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William & Sue Anne Bengal Lecture: “The Debate Over Southern Jewish Distinctiveness”

The Religious Studies Department selected Mark K. Bauman to present the William & Sue Anne Bengal Lecture this spring. Bauman, a retired professor of history at Atlanta Metropolitan College, is an accomplished scholar, author of eleven books, and winner of several awards. He most recently received the 2023 Southern Jewish Historical Society (SJHS) award for the best book in the field published within the preceding four years. His lecture, “The Debate Over Southern Jewish Distinctiveness,” discussed several highlights of this ongoing conversation among scholars of Judaism in the United States. 

Historians have asked, “What makes South-Eastern Jews different from North-Eastern Jews?” This discussion often revolves around rural Southern Jews in relation to the Civil War and the segregation era, compared to the behavior in Northern urban communities, such as New York City. In response to opinions suggesting that Southern Jews should have vocalized more contempt for slavery, Bauman countered that activism was more feasible and less risky in the Union cities. Moreover, Judaism was already facing scrutiny in the Protestant South, and adding anti-slavery activism to the equation would have inflicted danger on the Jewish communities.  A Selection of Bauman's Work on Southern Jewish History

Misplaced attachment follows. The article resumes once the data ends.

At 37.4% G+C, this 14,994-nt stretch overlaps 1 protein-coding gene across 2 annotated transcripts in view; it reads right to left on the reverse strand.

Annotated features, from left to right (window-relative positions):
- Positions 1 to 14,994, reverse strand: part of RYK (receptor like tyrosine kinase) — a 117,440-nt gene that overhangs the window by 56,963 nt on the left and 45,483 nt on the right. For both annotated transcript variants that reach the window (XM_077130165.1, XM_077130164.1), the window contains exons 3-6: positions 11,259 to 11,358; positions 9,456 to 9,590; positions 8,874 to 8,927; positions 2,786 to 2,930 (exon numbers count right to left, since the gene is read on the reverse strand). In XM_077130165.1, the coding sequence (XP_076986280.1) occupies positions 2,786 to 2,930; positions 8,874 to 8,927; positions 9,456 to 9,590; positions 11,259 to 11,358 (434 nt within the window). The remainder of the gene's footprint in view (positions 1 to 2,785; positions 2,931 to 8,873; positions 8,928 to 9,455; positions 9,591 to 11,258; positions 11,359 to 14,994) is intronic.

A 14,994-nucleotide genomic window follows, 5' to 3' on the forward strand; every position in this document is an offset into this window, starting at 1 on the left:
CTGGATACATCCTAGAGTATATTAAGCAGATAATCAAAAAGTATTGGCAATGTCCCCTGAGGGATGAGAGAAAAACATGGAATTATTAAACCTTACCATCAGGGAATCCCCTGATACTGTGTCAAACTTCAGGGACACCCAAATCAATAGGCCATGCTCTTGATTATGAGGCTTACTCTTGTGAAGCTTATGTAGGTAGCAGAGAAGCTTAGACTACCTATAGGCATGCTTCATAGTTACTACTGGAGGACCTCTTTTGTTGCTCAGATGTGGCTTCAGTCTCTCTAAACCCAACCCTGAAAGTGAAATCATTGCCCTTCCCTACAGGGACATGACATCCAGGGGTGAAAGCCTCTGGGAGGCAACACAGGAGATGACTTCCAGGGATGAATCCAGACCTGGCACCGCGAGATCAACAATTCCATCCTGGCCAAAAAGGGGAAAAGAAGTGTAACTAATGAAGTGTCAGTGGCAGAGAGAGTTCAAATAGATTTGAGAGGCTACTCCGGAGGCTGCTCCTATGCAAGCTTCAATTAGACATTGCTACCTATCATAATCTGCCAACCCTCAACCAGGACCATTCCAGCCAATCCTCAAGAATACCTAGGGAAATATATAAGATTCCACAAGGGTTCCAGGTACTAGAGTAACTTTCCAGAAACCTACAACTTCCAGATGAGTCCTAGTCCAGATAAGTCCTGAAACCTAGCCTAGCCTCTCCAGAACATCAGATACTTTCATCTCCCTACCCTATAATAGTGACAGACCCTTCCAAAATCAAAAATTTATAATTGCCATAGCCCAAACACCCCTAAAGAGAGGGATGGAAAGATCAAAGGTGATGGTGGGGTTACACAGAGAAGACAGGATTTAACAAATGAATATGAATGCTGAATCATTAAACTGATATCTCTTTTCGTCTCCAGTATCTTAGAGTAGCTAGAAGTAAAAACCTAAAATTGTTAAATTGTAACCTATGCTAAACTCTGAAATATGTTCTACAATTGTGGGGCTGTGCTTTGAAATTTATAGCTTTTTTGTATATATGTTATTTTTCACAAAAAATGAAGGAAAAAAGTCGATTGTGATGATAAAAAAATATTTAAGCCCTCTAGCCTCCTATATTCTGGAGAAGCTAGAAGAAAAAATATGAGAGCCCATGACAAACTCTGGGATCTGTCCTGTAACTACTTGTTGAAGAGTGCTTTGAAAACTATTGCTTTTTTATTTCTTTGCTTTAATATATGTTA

In the post-Civil War era, reform Judaism bloomed in the South. This emergence heightened historians’ desire to draw connections between the two regions. However, Bauman resists the impulse to solely categorize Southern Jewish identity within the framework of Northern cities. He spotlights several “firsts” in American Judaism that southern states boast: the establishment of the Reformed Society of Israelites in Charleston during the 1820s, the appointment of the first rabbi to pulpit in Baltimore in the 1830s, and the election of the first Jewish Senator from Florida in 1855. With these and other claims, the South plays its own part in shaping the early Jewish landscape of the United States. 

Bauman challenges the phrasing of “What makes Southern Jews different?”, arguing that it lacks perspective, as most historians compare Jewish communities in New York City to those in small southern towns. He quipped, “You can’t compare apples to oranges!” Bauman instead offers the question, “What is Southern Jewishness like?” His proposal will naturally cause comparisons between the Northern and Southern communities to arise.  More importantly, however, this perspective allows similarities to be drawn between Jews in the South, as well as between those in small towns throughout the nation, since similar nuances can exist between rural areas despite the geographic location. He suggests that this look into local circumstances, rather than regional differences, could inform and deepen the discussion of Judaism in the US. Bauman prompts academics to broaden their perspective and appreciate the complexities of Jewish identities by examining them more closely.